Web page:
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Germs and Infections: The Latest News

August 28, 2016
Plain English Version

Bleach and germs

Infections in hospitals are a big problem. Germs often cause infections. Most hospitals are trying to wipe out germs in surgery and hospital rooms.

Spores of a dangerous germ called Clostridium difficile (C. diff) are left on tray tables, bed rails and other surfaces in the hospital. It is a strong germ that causes diarrhea and nausea. It can be fatal.

A doctor in charge of germ control in a big New York hospital had an idea. He believes that the answer is bleach. Last spring he ordered that bleach must be used for cleaning in most units. The doctor said when he goes around the hospital he is delighted by the scent of bleach. He said, “You can smell it, so you know that it is being used.” It is the best way to prevent C. diff.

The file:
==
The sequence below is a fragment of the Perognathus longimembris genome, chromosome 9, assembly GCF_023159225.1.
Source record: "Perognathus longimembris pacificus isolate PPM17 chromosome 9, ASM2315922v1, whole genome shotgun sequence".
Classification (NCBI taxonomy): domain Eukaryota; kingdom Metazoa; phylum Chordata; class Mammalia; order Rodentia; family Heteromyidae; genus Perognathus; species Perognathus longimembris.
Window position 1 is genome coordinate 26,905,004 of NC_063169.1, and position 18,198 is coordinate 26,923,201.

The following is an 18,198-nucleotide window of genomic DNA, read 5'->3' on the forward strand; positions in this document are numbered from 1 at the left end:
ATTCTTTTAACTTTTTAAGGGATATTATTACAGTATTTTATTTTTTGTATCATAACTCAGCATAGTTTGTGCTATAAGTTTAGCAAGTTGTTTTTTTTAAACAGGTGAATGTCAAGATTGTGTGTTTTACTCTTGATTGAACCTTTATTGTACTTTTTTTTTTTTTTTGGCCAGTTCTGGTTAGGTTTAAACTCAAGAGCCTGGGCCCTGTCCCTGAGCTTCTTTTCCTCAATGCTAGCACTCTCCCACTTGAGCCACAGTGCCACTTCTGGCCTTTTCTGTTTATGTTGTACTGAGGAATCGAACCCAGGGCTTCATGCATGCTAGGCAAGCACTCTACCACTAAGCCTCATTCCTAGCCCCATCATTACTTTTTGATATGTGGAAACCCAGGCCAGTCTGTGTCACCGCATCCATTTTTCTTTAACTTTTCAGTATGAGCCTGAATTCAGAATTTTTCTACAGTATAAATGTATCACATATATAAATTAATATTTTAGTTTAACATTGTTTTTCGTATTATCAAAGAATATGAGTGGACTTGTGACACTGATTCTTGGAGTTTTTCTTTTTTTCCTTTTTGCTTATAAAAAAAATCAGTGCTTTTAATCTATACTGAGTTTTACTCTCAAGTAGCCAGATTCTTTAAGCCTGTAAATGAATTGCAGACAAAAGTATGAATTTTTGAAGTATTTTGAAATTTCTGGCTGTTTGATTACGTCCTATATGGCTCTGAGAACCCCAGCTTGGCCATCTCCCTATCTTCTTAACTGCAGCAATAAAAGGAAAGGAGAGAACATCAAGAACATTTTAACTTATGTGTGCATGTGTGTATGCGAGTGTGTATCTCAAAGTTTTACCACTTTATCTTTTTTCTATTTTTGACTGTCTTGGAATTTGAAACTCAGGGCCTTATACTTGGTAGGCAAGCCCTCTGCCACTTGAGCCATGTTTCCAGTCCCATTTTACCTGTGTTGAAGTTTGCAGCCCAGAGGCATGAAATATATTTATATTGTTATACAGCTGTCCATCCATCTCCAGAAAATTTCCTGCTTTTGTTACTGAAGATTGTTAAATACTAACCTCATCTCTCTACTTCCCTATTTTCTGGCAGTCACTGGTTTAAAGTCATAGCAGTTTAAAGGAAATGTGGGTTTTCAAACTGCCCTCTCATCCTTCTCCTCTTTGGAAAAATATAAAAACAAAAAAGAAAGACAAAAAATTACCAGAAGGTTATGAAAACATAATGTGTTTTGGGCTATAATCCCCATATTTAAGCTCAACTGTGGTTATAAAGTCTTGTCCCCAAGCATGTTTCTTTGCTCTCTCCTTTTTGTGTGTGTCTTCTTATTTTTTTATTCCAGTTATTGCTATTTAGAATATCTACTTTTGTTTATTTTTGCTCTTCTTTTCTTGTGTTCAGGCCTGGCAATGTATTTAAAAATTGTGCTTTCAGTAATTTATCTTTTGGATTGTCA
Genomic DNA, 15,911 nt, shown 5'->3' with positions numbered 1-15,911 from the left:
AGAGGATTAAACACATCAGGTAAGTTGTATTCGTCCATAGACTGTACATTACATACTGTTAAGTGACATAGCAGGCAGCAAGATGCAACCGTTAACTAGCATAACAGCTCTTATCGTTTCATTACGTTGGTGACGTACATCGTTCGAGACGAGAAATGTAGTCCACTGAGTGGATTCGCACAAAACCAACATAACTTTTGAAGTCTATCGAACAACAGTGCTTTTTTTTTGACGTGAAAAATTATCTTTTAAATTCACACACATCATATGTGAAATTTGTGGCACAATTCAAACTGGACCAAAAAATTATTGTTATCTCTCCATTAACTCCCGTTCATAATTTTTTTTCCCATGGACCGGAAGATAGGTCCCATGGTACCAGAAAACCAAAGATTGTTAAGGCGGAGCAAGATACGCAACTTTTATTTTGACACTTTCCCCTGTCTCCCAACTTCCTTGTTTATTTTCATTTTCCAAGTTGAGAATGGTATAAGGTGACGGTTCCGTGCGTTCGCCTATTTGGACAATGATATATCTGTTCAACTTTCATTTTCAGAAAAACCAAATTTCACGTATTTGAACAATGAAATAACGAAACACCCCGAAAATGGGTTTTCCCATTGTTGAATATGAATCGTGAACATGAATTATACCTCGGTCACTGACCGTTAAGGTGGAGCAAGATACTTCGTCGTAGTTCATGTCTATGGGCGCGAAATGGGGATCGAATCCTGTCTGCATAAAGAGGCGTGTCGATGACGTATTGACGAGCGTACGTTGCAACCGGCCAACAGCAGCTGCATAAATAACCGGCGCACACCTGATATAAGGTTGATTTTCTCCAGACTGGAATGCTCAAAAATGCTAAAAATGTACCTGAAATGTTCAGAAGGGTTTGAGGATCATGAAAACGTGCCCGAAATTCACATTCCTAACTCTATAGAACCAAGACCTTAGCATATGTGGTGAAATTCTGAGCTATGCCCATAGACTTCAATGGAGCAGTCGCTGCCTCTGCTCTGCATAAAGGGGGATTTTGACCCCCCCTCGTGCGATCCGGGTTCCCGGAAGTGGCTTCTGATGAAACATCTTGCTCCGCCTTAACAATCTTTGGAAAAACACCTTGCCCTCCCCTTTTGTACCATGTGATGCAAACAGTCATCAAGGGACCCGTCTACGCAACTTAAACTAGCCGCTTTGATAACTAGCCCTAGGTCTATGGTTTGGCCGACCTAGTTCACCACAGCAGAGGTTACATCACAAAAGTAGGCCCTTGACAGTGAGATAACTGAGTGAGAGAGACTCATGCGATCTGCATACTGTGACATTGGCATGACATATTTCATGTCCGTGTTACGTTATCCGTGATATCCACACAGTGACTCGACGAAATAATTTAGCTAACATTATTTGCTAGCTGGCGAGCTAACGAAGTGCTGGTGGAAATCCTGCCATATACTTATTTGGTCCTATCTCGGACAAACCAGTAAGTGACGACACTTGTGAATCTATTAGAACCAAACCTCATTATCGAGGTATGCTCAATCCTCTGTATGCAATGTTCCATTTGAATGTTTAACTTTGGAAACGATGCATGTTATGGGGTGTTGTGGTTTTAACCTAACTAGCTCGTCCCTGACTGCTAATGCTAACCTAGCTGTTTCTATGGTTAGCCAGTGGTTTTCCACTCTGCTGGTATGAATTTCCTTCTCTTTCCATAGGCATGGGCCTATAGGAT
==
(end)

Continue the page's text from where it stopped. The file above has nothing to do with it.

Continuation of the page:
Bleach can be hard on some equipment. It leaves a dull film. It has a strong smell. Most hospitals do not use it for regular cleaning. Experts say bleach is more effective than disinfectants in wiping out C. diff.

There were three-quarters of a million hospital infections in 2011. One expert said when visiting a patient, “forget flowers and candy; bring bleach wipes instead. It could save their lives.”

In another major hospital, Clorox bleach wipes reduced C. diff cases by 85 percent.

Ending infections is one of two big goals of hospitals. The second is reducing the use of powerful antibiotics. These two problems are related. Antibiotics can reduce the resistance of patients to infection.

Hospitals are getting back to old-fashioned cleaners. They are also trying to use basic antibiotics such as penicillin to target infections. Back to basics seems to be an answer.

Where did the doctor learn about bleach? He learned about it from his grandmother.

Source: The Wall Street Journal November 2, 2015

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